“It’s been ages since Japan produced anything as manly… a mentally insane fight circus” – Mikko Koivisto, SKETCHES OF CINEMA
It is a happy, sunlit day at the dojo of the Cosmic Way, a school of the martial arts whose sensei, Gensai, preaches a path of hard-earned wisdom and honour. His prized student Toramaru (Mitsuki Koga of SHINOBI, ICHI and more) has returned from a pilgrimage across Japan with tales to tell — seven tales of seven battles, each one a milestone in his quest for universal mastery of the martial arts. Gensai had taught him, “know your opponent through what he eats,” and Toramaru teases his teacher, introducing each account with details about the meal that preceded it, so that the excited Gensai must guess where the fight happened, and who it was against. And so, one by one, Toramaru recalls them. The Chinese kung fu master. The quick-footed bojutsu (pole fighting) expert. The overly theatrical nunchaku champ. The blind swordsman. The yakuza knife fighter. The wannabe-American six-gun slinger. And finally, a certain lady with highly unusual weapons. From each, Torumaru gains precious insights, but the most surprising lesson will come from Gensai himself…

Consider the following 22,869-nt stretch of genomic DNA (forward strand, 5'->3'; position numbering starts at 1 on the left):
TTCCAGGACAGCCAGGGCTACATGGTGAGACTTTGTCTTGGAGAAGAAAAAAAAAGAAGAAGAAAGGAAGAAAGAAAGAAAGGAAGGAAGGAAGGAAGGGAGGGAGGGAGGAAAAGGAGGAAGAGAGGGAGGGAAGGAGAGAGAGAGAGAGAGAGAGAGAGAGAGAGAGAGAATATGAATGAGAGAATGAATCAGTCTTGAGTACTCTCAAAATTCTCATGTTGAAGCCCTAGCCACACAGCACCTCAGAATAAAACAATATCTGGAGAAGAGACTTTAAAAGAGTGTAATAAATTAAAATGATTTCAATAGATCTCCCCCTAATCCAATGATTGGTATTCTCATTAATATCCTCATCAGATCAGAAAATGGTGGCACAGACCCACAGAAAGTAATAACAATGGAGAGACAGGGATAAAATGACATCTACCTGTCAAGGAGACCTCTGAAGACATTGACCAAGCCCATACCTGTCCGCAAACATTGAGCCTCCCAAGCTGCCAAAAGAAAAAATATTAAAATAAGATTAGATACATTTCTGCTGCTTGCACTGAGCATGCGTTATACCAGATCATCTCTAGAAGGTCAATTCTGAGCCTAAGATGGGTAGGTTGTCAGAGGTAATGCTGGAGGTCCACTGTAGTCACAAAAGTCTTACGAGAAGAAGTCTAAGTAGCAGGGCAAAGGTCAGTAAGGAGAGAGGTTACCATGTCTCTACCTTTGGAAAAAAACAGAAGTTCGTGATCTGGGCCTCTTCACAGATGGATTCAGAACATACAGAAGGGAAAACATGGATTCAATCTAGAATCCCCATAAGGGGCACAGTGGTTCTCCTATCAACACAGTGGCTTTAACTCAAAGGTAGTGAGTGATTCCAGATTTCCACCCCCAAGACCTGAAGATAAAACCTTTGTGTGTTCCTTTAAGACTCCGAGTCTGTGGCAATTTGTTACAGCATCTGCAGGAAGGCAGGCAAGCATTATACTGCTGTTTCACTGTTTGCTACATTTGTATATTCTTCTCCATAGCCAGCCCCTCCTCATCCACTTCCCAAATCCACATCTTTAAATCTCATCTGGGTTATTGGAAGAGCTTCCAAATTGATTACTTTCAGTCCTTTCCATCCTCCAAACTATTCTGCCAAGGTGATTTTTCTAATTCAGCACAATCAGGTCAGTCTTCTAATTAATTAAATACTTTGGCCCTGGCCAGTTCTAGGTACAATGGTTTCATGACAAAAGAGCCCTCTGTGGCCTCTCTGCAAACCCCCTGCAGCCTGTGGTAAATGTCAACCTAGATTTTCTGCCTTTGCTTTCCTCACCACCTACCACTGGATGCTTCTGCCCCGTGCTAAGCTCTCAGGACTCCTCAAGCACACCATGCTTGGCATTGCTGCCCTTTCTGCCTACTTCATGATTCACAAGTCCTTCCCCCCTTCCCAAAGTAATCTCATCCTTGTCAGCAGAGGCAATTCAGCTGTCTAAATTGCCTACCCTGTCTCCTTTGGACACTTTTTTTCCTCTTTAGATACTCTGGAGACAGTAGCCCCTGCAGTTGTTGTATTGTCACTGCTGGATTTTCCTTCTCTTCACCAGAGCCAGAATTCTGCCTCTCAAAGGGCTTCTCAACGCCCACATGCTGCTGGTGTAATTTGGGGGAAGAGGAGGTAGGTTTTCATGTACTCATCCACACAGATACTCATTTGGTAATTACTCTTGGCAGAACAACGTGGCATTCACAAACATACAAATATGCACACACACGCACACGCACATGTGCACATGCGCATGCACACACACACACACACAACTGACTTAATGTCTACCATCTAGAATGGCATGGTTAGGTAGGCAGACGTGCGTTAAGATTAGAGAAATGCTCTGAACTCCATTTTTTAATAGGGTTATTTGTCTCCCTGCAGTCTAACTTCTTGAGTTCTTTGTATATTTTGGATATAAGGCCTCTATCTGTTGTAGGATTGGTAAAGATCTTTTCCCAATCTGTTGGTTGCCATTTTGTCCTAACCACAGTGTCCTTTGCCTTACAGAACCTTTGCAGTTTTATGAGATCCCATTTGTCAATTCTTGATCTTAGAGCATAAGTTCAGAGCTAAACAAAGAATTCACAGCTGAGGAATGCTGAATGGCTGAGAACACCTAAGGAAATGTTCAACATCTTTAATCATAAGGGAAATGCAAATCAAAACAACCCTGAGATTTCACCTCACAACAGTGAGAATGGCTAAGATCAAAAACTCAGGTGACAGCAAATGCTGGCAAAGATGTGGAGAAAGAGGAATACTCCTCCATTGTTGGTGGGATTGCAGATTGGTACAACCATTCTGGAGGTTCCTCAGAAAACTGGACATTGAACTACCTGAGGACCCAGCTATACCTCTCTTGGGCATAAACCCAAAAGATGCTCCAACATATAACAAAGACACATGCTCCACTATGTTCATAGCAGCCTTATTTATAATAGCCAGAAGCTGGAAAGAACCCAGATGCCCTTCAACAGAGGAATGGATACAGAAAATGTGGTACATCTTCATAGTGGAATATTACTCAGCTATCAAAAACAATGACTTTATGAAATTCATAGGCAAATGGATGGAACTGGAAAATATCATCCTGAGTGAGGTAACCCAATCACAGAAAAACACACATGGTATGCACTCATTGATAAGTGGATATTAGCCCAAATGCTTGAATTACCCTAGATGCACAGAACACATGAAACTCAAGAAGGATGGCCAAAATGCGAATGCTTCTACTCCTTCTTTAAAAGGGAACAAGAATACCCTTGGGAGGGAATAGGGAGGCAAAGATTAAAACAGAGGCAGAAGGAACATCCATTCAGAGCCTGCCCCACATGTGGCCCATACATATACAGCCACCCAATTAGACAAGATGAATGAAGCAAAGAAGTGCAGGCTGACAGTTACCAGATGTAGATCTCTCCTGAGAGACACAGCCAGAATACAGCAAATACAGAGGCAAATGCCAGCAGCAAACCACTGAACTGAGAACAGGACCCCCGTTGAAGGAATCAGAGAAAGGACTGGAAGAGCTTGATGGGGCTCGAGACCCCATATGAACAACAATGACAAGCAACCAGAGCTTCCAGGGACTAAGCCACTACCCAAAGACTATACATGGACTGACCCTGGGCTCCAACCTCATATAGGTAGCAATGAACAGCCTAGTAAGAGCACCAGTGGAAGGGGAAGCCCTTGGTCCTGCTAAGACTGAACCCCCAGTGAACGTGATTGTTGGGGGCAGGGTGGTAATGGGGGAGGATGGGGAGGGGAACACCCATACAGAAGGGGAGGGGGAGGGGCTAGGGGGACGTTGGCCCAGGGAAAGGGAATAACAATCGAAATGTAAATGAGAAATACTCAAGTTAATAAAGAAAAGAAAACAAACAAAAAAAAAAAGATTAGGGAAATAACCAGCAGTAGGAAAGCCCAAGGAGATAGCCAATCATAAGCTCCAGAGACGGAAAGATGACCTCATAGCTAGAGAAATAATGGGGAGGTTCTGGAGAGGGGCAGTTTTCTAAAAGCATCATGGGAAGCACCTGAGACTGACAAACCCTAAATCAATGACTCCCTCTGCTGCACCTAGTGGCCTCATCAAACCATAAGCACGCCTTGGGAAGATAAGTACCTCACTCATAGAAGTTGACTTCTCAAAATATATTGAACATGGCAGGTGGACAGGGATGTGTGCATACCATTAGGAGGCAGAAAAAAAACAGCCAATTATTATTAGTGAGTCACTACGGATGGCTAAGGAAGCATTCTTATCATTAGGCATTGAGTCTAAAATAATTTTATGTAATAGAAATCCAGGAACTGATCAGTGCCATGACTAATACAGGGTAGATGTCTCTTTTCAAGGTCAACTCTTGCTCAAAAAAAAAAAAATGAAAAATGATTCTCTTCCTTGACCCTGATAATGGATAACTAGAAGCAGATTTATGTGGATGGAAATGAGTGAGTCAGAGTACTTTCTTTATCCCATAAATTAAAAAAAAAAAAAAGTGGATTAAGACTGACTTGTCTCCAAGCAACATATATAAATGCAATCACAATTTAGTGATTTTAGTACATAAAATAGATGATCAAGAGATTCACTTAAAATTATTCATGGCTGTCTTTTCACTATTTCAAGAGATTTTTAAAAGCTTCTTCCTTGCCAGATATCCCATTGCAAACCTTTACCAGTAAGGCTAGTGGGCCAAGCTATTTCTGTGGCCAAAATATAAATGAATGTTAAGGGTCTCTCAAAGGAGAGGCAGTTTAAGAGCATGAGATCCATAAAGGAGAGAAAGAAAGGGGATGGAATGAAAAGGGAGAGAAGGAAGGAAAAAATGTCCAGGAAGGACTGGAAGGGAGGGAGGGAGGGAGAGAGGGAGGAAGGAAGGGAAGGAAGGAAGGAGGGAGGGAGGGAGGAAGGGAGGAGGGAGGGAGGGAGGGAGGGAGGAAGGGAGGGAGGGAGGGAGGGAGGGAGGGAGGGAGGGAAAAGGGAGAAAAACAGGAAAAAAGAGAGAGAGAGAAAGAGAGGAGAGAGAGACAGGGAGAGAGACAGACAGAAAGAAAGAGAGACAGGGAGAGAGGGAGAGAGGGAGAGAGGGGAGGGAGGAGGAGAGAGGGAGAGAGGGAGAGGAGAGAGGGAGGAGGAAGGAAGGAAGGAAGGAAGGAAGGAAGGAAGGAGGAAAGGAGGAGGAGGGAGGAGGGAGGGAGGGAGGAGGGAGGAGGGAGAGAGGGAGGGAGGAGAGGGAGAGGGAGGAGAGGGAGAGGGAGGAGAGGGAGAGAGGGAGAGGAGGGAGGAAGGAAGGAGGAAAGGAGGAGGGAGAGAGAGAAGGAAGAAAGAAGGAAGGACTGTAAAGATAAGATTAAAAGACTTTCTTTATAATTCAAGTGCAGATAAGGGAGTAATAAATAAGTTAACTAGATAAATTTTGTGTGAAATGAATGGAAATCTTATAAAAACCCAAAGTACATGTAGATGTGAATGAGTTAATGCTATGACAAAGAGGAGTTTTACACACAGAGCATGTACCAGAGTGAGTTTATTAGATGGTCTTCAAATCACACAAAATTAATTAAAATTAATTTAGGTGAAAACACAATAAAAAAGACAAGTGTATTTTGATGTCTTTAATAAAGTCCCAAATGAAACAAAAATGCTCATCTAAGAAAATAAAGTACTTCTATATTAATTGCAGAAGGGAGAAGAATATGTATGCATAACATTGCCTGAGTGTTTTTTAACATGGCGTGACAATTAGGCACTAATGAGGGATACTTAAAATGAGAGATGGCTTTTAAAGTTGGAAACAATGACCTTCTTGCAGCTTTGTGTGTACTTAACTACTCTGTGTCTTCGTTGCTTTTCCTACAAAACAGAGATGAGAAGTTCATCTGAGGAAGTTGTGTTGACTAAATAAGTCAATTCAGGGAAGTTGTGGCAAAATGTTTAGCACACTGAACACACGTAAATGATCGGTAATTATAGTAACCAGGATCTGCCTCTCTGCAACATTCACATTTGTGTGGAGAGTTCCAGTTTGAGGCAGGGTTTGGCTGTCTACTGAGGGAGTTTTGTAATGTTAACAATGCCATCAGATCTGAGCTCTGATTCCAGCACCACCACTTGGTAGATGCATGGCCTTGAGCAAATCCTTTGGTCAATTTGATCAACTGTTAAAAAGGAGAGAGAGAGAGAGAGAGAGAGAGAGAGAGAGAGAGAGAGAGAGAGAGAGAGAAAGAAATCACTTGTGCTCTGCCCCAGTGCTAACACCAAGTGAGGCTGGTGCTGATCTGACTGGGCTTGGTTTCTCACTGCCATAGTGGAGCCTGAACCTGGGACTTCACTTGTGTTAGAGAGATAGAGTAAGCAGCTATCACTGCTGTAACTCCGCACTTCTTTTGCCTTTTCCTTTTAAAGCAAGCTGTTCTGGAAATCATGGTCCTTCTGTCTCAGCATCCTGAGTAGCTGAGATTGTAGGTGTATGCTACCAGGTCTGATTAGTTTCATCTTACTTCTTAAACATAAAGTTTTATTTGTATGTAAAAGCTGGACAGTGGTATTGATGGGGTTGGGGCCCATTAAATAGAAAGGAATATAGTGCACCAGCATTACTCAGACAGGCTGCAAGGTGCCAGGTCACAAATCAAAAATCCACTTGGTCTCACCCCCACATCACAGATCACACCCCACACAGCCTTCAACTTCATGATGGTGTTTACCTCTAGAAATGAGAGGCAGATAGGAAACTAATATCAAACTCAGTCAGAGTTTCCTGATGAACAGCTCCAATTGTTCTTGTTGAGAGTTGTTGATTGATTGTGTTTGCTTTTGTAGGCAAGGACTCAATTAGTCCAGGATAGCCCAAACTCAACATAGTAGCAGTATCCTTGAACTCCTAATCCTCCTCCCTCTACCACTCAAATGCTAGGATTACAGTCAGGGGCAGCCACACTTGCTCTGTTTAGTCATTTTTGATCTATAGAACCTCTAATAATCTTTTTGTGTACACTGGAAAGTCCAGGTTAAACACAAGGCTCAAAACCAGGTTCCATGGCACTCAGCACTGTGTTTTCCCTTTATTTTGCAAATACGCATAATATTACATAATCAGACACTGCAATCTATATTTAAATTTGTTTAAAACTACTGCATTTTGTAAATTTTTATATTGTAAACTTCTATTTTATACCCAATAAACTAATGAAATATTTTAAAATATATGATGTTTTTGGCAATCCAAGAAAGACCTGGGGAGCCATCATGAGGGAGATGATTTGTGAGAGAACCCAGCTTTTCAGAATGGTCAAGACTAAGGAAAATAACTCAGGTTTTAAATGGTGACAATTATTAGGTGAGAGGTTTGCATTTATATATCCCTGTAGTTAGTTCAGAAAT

Whether your tastes in out-there Asian action cinema run to classic Shaw Bros. kung fu and Japanese chanbara, or to the over-the-top absurdities of the modern Sushi Typhoon wave, a ticket to Takanori Tsujimoto’s BUSHIDO MAN is your path to entirely satisfying martial arts fun at Fantasia this summer. Tsujimoto made his mark — with a bang and buckets of blood — when his HARD REVENGE MILLY films hit screens, and now he’s back with the clever and exciting BUSHIDO MAN. It’s a modest production that manages to shine on every front — the fights are magnificently choreographed, the actors engaging and entertaining, the wise exploration of the warrior’s way, bushido, leavened by laughs as subtle surrealism and slapstick comedy are woven in. And then there are the mouth-watering interludes at assorted eateries, making the film a mini-travelogue for foodies with a fondness for fisticuffs. Tsujimoto serves up a winner, seven times over!
— Rupert Bottenberg